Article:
John’s Note: Doug Shipp from Jachin, Alabama, has been turkey hunting for more than 40 years and has been a turkey-hunting guide at Bent Creek Lodge (www.bentcreeklodge.com) since 1987.
One mistake I think most turkey hunters make is knowing when to call and when not to call. I make that decision based on how the tom’s gobbling. If he’s calling loudly and aggressively, then I’ll call back to him the same way. If he’s gobbling softly and intermittently, I’ll call back to him like that. One of the calls that I think many turkey hunters overlook is the sounds they make while walking in the woods. One time my hunters and I were walking in the woods, stopping slowly and frequently, when we heard a turkey gobble. We sat down right where we were, and I never called to that bird. I’m convinced that gobbler thought we were hens walking in the woods, and that’s why he gobbled to us.
When we sat down, I told my hunter, “That turkey is out in the green field in front of us. There’s a thicket in front of the green field, and the only way to get that turkey to come to us is if we can get him to walk around that thicket. So, watch both sides of that thicket carefully to spot him in time to get your gun up and make whatever adjustments you need to do. You should be able to take him.” Although I thought I knew what the turkey should do, instead of walking around the thicket, the turkey took to the air, flew over the thicket and landed 18 steps from my hunter. I whispered to my hunter to shoot, but he was locked-up. He told me in a whisper, “The turkey’s too far away from me.” But I said, “No, that gobbler’s in killing distance. Go ahead, and take the shot.” Once more my hunter insisted, “That turkey’s too far away from me.” I replied, “No, he’s not. Go ahead, and take the shot.” However, then the gobbler putted and walked off.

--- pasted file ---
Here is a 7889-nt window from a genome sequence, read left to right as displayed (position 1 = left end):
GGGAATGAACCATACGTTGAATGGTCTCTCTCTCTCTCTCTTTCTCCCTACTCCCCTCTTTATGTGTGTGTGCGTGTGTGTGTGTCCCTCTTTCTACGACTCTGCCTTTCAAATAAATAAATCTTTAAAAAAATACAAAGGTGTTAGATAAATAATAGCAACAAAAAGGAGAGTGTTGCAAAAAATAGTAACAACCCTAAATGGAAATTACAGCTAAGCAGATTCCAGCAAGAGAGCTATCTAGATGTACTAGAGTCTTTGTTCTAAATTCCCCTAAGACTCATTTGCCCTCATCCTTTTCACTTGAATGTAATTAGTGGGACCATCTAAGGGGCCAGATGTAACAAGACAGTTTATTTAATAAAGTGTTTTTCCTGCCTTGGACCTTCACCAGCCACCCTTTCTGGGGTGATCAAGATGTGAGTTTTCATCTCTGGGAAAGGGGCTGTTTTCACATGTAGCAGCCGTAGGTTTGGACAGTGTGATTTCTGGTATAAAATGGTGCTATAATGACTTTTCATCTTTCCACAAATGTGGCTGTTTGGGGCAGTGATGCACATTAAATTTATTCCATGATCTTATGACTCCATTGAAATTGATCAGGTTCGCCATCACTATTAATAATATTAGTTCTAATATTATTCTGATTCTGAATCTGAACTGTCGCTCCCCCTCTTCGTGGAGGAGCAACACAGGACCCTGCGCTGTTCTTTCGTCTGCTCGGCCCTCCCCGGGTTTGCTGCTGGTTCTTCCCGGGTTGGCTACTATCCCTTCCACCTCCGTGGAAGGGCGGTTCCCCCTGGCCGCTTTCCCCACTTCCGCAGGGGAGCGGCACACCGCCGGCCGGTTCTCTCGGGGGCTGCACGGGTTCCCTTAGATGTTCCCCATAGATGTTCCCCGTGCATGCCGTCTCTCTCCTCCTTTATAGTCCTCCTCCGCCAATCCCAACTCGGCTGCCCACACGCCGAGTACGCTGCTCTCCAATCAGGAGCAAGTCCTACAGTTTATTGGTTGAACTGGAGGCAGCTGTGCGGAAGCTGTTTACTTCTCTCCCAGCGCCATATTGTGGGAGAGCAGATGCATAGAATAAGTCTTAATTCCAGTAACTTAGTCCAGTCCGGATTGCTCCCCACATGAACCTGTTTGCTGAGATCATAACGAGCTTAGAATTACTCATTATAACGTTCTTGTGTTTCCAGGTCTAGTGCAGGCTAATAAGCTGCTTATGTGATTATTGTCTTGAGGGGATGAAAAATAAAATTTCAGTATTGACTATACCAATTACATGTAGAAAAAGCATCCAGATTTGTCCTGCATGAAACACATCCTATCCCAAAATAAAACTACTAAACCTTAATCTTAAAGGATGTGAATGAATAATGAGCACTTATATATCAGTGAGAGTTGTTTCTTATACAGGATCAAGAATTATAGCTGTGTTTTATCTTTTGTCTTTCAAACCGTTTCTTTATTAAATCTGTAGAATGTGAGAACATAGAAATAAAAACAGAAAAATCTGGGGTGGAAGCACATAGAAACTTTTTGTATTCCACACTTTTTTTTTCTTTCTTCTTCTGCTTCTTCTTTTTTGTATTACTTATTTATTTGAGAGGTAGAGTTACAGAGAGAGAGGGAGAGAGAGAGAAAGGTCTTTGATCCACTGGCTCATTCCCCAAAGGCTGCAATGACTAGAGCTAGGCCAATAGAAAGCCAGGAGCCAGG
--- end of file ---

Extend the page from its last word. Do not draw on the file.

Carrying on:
After I was certain the tom had left the area, I asked my hunter to get up and pace off the distance from he was sitting to where the turkey was standing when I told my hunter to shoot. As I watched my hunter step off the yardage from where the turkey had been, he stopped and turned back to me and said, “18 steps.” When I asked what he wanted me to do, my hunter smiled like a cat with the canary feathers caught in its mouth, and said, “Let’s go back to the lodge.” Sometimes hunters think they can judge distance in the woods better than their guides can. Also I think the fear of missing causes some hunters not to shoot when I tell them to take their shots. But usually I’ll have a problem like this only once or twice a year.
Doug Shipp – “The Great Turkey Race:” https://youtu.be/VRanT40Zgqg
To get John’s book, “The Turkey Gobbler Getter Manual,” for free, go to www.johninthewild.com/free-books to download.
To learn more about turkey hunting from the masters, get these Kindle eBooks and print books by John E. Phillips, including: “The Turkey Hunter’s Bible (available as an eBook or in paperback),” “PhD Gobblers: How to Hunt the Smartest Turkeys in the World,” “Turkey Hunting Tactics,” “How to Hunt Turkeys with World Champion Preston Pittman,” “The 10 Sins of Turkey Hunting with Preston Pittman” and “Outdoor Life’s Complete Turkey Hunting.” Click here to get these books.